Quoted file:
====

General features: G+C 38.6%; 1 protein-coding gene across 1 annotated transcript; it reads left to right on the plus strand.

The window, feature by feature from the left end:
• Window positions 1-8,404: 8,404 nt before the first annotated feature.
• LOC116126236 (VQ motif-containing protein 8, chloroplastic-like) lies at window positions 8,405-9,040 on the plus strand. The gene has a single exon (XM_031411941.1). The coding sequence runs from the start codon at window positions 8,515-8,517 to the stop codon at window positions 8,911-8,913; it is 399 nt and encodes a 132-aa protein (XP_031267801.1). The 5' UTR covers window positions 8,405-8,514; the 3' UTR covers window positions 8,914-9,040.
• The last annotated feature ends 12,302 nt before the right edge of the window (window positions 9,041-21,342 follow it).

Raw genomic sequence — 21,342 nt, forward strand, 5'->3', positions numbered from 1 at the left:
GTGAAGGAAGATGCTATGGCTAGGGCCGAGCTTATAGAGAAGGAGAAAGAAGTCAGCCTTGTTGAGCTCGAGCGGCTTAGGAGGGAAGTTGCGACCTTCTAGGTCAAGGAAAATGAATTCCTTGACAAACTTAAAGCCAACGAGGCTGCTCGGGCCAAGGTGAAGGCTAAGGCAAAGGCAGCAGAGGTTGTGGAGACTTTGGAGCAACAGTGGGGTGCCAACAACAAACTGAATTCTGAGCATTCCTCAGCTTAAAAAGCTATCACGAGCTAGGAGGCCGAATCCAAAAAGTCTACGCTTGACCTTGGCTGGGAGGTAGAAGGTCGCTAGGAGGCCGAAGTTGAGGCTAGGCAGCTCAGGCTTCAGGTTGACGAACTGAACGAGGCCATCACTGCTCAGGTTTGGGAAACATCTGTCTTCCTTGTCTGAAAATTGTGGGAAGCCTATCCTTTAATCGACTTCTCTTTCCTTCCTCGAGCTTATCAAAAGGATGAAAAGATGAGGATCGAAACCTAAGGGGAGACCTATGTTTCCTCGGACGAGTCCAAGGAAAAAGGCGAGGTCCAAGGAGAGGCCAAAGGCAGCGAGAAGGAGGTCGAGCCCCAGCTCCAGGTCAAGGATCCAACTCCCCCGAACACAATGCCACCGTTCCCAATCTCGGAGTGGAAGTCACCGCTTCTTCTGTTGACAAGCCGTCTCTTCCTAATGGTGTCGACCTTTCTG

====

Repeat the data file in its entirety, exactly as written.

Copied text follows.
General features: G+C 38.6%; 1 protein-coding gene across 1 annotated transcript; it reads left to right on the plus strand.

The window, feature by feature from the left end:
• Window positions 1-8,404: 8,404 nt before the first annotated feature.
• LOC116126236 (VQ motif-containing protein 8, chloroplastic-like) lies at window positions 8,405-9,040 on the plus strand. The gene has a single exon (XM_031411941.1). The coding sequence runs from the start codon at window positions 8,515-8,517 to the stop codon at window positions 8,911-8,913; it is 399 nt and encodes a 132-aa protein (XP_031267801.1). The 5' UTR covers window positions 8,405-8,514; the 3' UTR covers window positions 8,914-9,040.
• The last annotated feature ends 12,302 nt before the right edge of the window (window positions 9,041-21,342 follow it).

Raw genomic sequence — 21,342 nt, forward strand, 5'->3', positions numbered from 1 at the left:
GTGAAGGAAGATGCTATGGCTAGGGCCGAGCTTATAGAGAAGGAGAAAGAAGTCAGCCTTGTTGAGCTCGAGCGGCTTAGGAGGGAAGTTGCGACCTTCTAGGTCAAGGAAAATGAATTCCTTGACAAACTTAAAGCCAACGAGGCTGCTCGGGCCAAGGTGAAGGCTAAGGCAAAGGCAGCAGAGGTTGTGGAGACTTTGGAGCAACAGTGGGGTGCCAACAACAAACTGAATTCTGAGCATTCCTCAGCTTAAAAAGCTATCACGAGCTAGGAGGCCGAATCCAAAAAGTCTACGCTTGACCTTGGCTGGGAGGTAGAAGGTCGCTAGGAGGCCGAAGTTGAGGCTAGGCAGCTCAGGCTTCAGGTTGACGAACTGAACGAGGCCATCACTGCTCAGGTTTGGGAAACATCTGTCTTCCTTGTCTGAAAATTGTGGGAAGCCTATCCTTTAATCGACTTCTCTTTCCTTCCTCGAGCTTATCAAAAGGATGAAAAGATGAGGATCGAAACCTAAGGGGAGACCTATGTTTCCTCGGACGAGTCCAAGGAAAAAGGCGAGGTCCAAGGAGAGGCCAAAGGCAGCGAGAAGGAGGTCGAGCCCCAGCTCCAGGTCAAGGATCCAACTCCCCCGAACACAATGCCACCGTTCCCAATCTCGGAGTGGAAGTCACCGCTTCTTCTGTTGACAAGCCGTCTCTTCCTAATGGTGTCGACCTTTCTG